Washington D.C. – Michigan is home to the largest Arab-American population in the country. Nearly half of Wisconsin’s dairy workers are Mexicans. A majority of the labor force in the Midwest’s food-processing plants are Latino.
And at the higher skill level, immigrants also play a critical role in the Midwest – accounting, for instance, for at least a quarter of health professionals in the region.
And so immigration reform is key to the economic future of the Midwest and its ability to globally compete for talent, said a bipartisan group of business and civic leaders who gathered at the National Press Building in Washington D.C. for a conference entitled: “Immigration and U.S. Economic Competitiveness: A View from the Midwest.”
The struggling industrial base and population decline demand a rethinking.
The Midwest, the speakers noted, has been struggling through a declining native-born population – that includes many young people who move out and settle in coastal states. And the labor force is seeing a large number of retiring baby boomers.
Amid these dramatic demographic and workforce changes, they said, immigrants have kept overall population numbers stable or, in some areas, on the rise. Also, they added, immigrants helped soften the blow for many employers who went through hardships during the recession.
“The struggling industrial base and population decline demand a rethinking,” said Marshall Bouton, president of the Chicago Council on Global Affairs, an organizer of the conference. And any rethinking, he said, “must involve immigration.”
The group of Midwestern business and civic leaders said their objective is to give the Midwest a voice in the current discussions in Congress on how to reform the U.S. immigration system. They said they will be meeting with congressional leaders to stress the importance of immigrants to the economy and population of the Midwest.
Bouton said immigration no longer is just a border-state issue.
He recalled going to a meeting several years ago in Washington D.C. to discuss immigration and labor needs and being met with this response: “Immigration? Immigration? You mean the Midwest has immigrants?”
The group timed the conference with the release of a report, “U.S. Economic Competitiveness at Risk: A Midwest Call to Action on Immigration Reform,” which looks at the role of immigration in the Midwest’s future competitiveness.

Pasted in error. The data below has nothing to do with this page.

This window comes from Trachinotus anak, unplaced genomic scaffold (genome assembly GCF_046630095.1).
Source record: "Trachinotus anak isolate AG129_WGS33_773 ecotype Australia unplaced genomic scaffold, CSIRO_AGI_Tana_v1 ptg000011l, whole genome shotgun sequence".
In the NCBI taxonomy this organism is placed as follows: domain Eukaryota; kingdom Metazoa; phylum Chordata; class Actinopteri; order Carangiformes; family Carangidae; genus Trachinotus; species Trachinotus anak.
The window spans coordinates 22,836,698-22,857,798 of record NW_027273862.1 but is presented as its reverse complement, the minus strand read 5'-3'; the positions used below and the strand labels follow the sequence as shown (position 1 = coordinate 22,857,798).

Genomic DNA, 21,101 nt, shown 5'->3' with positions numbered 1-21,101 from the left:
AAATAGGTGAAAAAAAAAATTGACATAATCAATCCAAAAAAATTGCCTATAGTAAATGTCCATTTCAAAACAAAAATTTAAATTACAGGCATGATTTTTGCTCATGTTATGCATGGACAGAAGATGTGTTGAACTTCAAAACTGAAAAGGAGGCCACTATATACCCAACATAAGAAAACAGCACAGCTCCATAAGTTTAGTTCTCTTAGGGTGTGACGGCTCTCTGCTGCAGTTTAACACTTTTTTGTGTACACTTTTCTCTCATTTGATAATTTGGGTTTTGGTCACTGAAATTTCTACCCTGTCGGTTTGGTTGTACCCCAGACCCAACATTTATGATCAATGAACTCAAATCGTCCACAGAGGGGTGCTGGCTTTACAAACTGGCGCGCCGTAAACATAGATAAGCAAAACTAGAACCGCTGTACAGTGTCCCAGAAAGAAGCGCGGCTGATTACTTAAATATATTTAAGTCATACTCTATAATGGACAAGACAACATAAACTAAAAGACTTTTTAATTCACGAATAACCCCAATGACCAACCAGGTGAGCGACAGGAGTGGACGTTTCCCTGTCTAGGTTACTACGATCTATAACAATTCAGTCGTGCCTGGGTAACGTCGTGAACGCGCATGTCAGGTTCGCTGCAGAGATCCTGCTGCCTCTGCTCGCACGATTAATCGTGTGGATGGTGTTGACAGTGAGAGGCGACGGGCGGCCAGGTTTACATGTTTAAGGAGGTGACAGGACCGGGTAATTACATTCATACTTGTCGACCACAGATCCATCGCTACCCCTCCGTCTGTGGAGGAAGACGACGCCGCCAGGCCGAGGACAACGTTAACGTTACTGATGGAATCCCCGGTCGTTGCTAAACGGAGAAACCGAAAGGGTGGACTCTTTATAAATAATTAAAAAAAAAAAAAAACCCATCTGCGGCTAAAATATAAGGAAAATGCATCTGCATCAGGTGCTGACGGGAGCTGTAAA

The study, put together by an independent task force that included many of the speakers at the conference, warns that current immigration laws form an impediment to the need of many industries to recruit foreign workers to do work that Americans are said to lack the skills or the will to do.
“When America or any region of America starts to fall short on too many criteria,” the report said, “companies making decisions about where to build plants, open laboratories and create jobs that go elsewhere.”
Several business leaders spoke with exasperation about promising undocumented students they have met and would have loved to hire, but cannot. They voiced support for passing the DREAM Act, a measure that would allow undocumented immigrants who were brought as minors to pursue a pathway to legalization as long as they do not have a criminal record, have graduated from a U.S. high school, and meet other criteria.
Former U.S. immigration commissioner Doris Meissner said there is a “perfect storm” now for comprehensive immigration reform, which generally refers to both tightening enforcement as well as providing a way for undocumented immigrants to legalize their status, as long as they meet a strict set of criteria.
She said the role of immigration as a campaign issue in the 2012 presidential election triggered “an absolute thunderclap turnaround” in the urgency to address the flawed system.
“Immigration has been in a deep freeze since 2007,” said Meissner, who served during the Clinton Administration.
But what is seen as the critical role of Latino voters in President Barack Obama’s victory in November has given new life to the idea of immigration reform, Meissner said.
“Here are real people, not interest groups, not lobbyists,” she said. “You represent extraordinary important cross sections of the country that has known how to make immigration work. Politicians will look to people like this and realize there will be reward to making difficult decisions.”